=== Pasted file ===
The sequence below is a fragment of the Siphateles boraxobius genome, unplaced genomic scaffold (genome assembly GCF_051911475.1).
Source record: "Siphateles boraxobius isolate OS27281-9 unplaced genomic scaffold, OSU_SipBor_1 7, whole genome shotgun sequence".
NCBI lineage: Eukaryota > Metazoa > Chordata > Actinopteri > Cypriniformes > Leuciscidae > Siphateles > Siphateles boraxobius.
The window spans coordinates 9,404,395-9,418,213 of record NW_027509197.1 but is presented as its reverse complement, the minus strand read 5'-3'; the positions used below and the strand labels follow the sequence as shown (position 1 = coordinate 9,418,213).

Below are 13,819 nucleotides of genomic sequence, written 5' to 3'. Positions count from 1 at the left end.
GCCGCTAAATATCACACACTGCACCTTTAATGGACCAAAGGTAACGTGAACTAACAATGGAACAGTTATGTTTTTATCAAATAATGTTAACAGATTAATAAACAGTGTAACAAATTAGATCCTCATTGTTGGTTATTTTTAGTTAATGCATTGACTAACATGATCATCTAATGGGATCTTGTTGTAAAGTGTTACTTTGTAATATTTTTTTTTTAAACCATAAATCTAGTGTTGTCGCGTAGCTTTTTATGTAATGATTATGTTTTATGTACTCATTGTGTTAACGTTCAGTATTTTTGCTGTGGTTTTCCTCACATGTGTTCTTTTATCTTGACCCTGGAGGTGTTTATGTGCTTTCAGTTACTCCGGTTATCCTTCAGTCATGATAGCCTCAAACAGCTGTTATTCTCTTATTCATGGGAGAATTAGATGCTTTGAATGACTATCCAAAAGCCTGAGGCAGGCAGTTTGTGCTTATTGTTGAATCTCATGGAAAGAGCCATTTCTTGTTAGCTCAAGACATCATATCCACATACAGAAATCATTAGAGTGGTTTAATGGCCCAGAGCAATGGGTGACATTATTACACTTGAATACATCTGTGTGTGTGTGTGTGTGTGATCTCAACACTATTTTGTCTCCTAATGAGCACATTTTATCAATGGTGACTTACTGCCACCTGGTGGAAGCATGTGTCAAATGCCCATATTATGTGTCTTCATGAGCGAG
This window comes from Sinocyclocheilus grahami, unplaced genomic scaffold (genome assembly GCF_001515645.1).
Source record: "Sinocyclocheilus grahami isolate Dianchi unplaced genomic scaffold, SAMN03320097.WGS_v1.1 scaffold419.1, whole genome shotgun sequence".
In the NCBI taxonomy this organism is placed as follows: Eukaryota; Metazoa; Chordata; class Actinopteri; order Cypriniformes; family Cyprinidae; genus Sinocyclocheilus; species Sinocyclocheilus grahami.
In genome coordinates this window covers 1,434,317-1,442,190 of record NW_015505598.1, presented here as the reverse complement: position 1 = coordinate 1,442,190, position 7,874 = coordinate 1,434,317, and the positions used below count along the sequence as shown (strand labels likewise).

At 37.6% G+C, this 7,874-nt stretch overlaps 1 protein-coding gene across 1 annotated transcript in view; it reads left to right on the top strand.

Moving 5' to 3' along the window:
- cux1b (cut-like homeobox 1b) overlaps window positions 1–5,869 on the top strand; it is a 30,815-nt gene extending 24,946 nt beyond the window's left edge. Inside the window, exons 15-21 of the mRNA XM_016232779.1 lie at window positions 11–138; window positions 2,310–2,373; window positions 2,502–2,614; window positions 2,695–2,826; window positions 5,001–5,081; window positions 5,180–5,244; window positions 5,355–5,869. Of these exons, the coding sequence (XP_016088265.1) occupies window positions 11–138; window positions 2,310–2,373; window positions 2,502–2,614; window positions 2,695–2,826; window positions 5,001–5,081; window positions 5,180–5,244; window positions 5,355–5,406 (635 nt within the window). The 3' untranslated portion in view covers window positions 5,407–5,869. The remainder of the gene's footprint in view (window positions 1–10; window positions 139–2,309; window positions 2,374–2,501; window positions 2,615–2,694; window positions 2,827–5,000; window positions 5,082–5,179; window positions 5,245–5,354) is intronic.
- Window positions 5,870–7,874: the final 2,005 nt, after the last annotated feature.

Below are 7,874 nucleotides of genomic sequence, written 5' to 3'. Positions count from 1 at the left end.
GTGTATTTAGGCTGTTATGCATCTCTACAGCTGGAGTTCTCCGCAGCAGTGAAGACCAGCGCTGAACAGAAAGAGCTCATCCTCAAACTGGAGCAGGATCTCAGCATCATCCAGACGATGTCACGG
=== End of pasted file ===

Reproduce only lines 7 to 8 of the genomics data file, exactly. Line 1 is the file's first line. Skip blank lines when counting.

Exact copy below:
This window comes from Sinocyclocheilus grahami, unplaced genomic scaffold (genome assembly GCF_001515645.1).
Source record: "Sinocyclocheilus grahami isolate Dianchi unplaced genomic scaffold, SAMN03320097.WGS_v1.1 scaffold419.1, whole genome shotgun sequence".